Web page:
Central India – what is?
Ok, so now that I have offloaded all my pent up anger, I can move on to positive side of things. For me, whatever little travels I did, have been a discovery of central India and I loved it. From Administrative point of view, central India comprises of states of Madhya Pradesh and newly formed Chhattisgarh. Though seeing central India from a historical perspective is more interesting because there are different regions each with its unique history and culture. This makes travel in each region unique. Malwa, Nimmar and Bundelkhand can be broadly seen as 3 distinct regions. Malwa is central west part occupying a plateau of volcanic origin. Ujjain, Indore, Mandu, Omkareshwar are some prominent places in Malwa. The culture of the region has had influences from Gujarati, Rajasthani and Marathi cultures and Malwi is the most commonly used language in villages. Nimmar lies on south west part of Madhya Pradesh and Khandwa and Burhanur are prominent towns in it. Nimadi languages or dialect is spoken in these parts. Bundelkhand is central northern parts in Madhya Pradesh and some places in Uttar Pradesh. Jhansi, Orcha, Gwalior, Jabalpur, Khajuraho etc. are important towns or cities in region. There have been some demands of making Bundelkhan into a separate state. Bundeli is a common dialect of region. Central India is also home to one of India's largest and (well) holy river called Narmada which forms boundary between south and North India as it flows from west to east. Flowing between Satpura and Vindhya hill ranges, Narmada has religious significance and in some village, I found people greeting others as "Narmade" (respect to Narmada), very heart warming. Satpura and Vindhya ranges were once thickly forested and housed various animals. Most of forests have now been cleared and animals poached for man's wanton desires. But many national parks and reserves have been created in recent times to control the damage and preserve some of natural bounty. Central India is also home to some ancient tribes and tribal tour is very exciting to see a different people and culture. I couldn’t do that because of being time poor. But will return some day.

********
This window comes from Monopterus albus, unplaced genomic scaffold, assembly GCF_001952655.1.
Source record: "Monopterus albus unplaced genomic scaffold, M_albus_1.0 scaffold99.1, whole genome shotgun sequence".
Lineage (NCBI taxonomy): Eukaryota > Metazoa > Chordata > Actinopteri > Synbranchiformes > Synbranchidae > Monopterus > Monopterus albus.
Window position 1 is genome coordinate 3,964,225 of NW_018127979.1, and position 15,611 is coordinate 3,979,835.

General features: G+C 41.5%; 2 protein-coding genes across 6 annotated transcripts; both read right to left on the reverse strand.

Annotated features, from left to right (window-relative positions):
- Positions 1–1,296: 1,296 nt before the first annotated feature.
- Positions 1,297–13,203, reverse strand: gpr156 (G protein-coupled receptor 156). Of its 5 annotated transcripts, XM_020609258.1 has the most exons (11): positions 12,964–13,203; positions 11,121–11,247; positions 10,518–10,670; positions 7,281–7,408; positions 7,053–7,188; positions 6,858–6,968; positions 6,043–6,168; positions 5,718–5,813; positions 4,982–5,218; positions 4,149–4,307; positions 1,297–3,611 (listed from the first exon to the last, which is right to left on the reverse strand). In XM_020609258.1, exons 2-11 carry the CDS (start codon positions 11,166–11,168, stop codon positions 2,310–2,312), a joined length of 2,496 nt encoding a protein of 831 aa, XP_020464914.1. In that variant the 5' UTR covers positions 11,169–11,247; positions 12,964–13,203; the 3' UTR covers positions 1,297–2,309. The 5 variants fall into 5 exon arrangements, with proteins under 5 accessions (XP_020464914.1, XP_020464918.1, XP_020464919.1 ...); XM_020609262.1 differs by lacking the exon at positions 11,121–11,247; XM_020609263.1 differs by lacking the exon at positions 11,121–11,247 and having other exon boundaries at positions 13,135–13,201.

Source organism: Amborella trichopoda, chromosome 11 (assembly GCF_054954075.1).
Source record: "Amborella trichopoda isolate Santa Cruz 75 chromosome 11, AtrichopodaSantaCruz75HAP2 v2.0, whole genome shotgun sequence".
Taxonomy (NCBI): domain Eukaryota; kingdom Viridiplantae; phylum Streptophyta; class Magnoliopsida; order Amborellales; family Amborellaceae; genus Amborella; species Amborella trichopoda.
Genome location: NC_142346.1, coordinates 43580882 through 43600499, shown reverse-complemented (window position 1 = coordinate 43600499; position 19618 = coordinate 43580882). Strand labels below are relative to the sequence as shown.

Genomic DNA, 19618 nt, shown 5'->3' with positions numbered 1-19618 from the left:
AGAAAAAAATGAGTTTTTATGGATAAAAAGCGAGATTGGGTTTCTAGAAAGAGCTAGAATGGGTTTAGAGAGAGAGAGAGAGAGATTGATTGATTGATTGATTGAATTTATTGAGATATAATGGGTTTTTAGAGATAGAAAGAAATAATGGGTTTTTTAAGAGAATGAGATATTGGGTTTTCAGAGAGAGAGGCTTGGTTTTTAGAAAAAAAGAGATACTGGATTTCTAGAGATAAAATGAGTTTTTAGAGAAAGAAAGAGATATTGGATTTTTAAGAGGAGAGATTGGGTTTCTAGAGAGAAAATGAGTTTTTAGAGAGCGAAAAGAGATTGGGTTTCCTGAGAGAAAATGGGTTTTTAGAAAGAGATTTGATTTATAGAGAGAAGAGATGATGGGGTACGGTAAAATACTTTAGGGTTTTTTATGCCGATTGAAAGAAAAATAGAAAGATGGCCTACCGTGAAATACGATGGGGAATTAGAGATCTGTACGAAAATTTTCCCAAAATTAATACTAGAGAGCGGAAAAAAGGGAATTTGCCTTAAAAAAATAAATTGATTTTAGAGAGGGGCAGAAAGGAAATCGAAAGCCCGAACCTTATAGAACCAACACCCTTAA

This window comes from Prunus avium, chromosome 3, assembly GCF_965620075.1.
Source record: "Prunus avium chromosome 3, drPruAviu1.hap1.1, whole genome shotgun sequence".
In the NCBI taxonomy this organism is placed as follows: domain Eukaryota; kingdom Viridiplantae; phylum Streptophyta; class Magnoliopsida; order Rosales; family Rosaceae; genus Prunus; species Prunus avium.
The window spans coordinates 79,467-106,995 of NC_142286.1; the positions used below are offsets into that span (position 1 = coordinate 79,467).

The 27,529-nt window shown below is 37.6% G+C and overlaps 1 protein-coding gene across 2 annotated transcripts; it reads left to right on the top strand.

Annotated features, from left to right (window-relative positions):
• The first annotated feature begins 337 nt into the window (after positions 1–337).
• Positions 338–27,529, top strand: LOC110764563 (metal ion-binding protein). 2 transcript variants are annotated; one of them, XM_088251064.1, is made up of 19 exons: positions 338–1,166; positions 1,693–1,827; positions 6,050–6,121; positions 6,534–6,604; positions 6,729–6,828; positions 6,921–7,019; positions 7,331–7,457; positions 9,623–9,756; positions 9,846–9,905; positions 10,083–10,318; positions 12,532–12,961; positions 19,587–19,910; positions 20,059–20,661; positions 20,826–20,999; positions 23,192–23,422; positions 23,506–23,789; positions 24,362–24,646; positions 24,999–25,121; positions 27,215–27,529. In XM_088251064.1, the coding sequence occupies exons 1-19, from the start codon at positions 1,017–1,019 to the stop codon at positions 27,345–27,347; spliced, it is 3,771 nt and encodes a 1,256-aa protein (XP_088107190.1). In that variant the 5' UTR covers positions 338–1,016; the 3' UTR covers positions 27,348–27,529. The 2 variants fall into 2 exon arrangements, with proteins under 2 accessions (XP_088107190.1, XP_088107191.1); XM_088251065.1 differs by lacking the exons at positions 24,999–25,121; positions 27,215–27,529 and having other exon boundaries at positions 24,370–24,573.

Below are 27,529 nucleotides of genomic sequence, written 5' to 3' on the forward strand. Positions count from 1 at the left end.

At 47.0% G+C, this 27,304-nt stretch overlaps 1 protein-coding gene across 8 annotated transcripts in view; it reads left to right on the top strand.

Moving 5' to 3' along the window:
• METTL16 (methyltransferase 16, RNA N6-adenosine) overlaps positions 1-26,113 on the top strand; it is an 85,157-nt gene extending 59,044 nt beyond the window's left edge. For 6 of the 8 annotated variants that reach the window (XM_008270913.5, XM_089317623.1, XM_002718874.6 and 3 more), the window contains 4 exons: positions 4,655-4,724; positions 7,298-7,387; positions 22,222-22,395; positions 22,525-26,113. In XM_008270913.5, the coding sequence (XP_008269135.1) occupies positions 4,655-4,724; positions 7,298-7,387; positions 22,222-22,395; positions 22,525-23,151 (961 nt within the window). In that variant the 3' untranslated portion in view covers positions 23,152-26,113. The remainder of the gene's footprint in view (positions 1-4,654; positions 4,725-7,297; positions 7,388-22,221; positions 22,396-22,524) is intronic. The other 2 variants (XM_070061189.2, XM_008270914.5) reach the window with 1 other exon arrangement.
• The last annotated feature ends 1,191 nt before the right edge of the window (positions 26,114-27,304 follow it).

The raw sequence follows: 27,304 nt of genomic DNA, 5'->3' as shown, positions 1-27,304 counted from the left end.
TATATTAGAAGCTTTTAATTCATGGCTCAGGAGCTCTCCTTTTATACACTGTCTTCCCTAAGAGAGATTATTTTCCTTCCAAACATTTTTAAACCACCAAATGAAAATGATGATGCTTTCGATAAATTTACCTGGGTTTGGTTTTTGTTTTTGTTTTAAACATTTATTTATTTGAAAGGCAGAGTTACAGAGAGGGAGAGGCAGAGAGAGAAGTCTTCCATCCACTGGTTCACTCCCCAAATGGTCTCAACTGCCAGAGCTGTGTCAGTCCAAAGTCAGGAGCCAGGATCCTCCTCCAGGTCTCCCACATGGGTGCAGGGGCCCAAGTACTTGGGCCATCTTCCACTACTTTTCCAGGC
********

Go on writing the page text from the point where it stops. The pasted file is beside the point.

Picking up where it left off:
So, Central India as it turned out is really the heart of India, as the MP Govt. tourism also says "India ka dil dekho" (come and see India’s heart). It has some amazing forests and tiger reserves in Bundelkhand and Malwa, Geologically, parts of it are as old as Gondwanaland and some of its cities like Ujjain have been at centre of golden period of Hinduism. Malwa region has been hotbed of political turmoil in times of kings and nawabs and is replete with architecturally significant sites. If you are patient and tolerant, then the region exposes it real beauty as I found out.

To be continued..................